Speaker 3 (49:52):

I could probably add a couple of sentences to that. I think, so unsaid that there are multimillion tons of sale to start on the ground every year. It's not the new technology. Um, I often get asked the question, how does it stay there? Um, and it stays there for exactly the same geological reason that natural gas and oil stay on the ground and their natural farm, it's all to do with pressures, densities, um, that kind of thing. So it's, it's a very, that stuff's been there for millions of years. So, you know, there's no reason why liquid, um, den space CO2 is not going to do the same thing over time. The CO2 diffuses into, um, rocks under the geological formations and actually becomes almost a solid, um, so it becomes part of the strategy and in that piece of geology. So it's,  , it's a very well tried, very long established and almost a natural process it's been happening for years, just 20 seconds from me on that. Um, this makes the point that I was making earlier on the UK has a sizable asset, the holes in the ground underneath the north sea. And, you know, you don't just store CO2 everywhere. I live on the west coast of Canada. We're in an, that's quite sad. You don't put CO2 storage that you can, it has the ability to start. And a lot of CO2, that's an asset that we should use.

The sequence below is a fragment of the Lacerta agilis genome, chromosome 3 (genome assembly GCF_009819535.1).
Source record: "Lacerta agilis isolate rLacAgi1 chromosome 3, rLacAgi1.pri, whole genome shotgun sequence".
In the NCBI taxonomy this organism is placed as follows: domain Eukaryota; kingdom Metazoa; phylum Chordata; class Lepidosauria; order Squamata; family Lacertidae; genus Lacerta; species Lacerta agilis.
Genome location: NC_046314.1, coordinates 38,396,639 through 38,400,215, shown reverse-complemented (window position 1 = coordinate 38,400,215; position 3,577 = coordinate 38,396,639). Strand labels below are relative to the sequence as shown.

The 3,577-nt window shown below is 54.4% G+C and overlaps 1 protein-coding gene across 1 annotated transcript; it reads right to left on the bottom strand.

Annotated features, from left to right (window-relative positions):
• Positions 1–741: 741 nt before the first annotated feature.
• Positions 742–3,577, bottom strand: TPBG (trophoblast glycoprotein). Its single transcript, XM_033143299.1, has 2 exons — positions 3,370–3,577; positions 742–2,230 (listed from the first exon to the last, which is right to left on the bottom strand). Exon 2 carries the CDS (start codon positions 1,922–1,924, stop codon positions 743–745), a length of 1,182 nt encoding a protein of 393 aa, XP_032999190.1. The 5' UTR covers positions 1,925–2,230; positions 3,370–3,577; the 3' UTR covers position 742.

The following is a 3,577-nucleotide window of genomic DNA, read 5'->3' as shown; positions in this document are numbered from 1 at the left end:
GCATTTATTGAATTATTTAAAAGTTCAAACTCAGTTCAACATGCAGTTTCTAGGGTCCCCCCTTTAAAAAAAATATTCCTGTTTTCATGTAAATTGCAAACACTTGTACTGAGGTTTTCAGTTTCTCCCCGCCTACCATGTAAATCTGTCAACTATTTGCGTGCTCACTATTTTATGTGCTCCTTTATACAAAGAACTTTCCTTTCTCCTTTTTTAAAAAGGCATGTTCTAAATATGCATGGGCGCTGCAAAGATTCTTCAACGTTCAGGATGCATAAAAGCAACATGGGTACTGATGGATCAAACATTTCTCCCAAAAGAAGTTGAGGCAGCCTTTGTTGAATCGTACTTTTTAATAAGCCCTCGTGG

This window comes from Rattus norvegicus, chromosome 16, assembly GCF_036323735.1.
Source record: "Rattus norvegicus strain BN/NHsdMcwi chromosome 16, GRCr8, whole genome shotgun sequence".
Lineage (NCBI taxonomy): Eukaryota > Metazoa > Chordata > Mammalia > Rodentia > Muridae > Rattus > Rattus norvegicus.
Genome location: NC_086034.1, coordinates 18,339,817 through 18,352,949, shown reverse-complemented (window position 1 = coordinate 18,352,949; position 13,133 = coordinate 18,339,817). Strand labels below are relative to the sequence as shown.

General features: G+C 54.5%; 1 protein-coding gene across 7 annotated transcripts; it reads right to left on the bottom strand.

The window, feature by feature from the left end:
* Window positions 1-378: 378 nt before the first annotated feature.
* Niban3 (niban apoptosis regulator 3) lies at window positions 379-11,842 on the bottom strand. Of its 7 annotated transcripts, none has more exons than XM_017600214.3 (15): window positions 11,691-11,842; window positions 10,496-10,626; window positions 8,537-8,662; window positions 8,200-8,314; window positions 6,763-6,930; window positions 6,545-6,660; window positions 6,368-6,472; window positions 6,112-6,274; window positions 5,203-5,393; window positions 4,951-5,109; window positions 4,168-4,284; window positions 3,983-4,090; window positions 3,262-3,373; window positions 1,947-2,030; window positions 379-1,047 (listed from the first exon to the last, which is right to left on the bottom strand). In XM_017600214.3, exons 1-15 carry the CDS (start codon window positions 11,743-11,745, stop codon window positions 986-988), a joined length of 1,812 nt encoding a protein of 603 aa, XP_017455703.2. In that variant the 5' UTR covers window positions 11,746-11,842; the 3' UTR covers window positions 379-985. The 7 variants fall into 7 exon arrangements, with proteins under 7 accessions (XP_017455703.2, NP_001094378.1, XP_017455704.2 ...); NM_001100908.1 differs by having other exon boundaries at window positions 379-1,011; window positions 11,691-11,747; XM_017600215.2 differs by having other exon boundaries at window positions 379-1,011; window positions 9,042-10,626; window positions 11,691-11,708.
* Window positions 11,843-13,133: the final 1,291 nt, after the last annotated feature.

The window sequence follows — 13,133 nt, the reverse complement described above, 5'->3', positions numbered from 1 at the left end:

Speaker 1 (51:12):

I think, one, one last one to, to round it off. And you've, you've all touched on this a little bit, um, through the conversation, but, um, from here going forward, um, or the, the projects have been executed,  recently, what are the learnings from that generation of projects that you're going to take through to the next generation of projects? What's the, what's the next wave of, of improvement, maybe one, one or two key things.

Speaker 3 (51:40):

And if you can volunteer, I'm not quite sure barrage what it is we're comparing against. You said the previous generation of projects,

Speaker 1 (51:54):

Sorry, it may be. And maybe it's the question is the director placebo, because, um, Shell's been out a long time. So, um, when you compare quest or, you know, a Gorgon, you know, large sequestration projects, um, you know, where are the improvements to the next size?

Speaker 2 (52:12):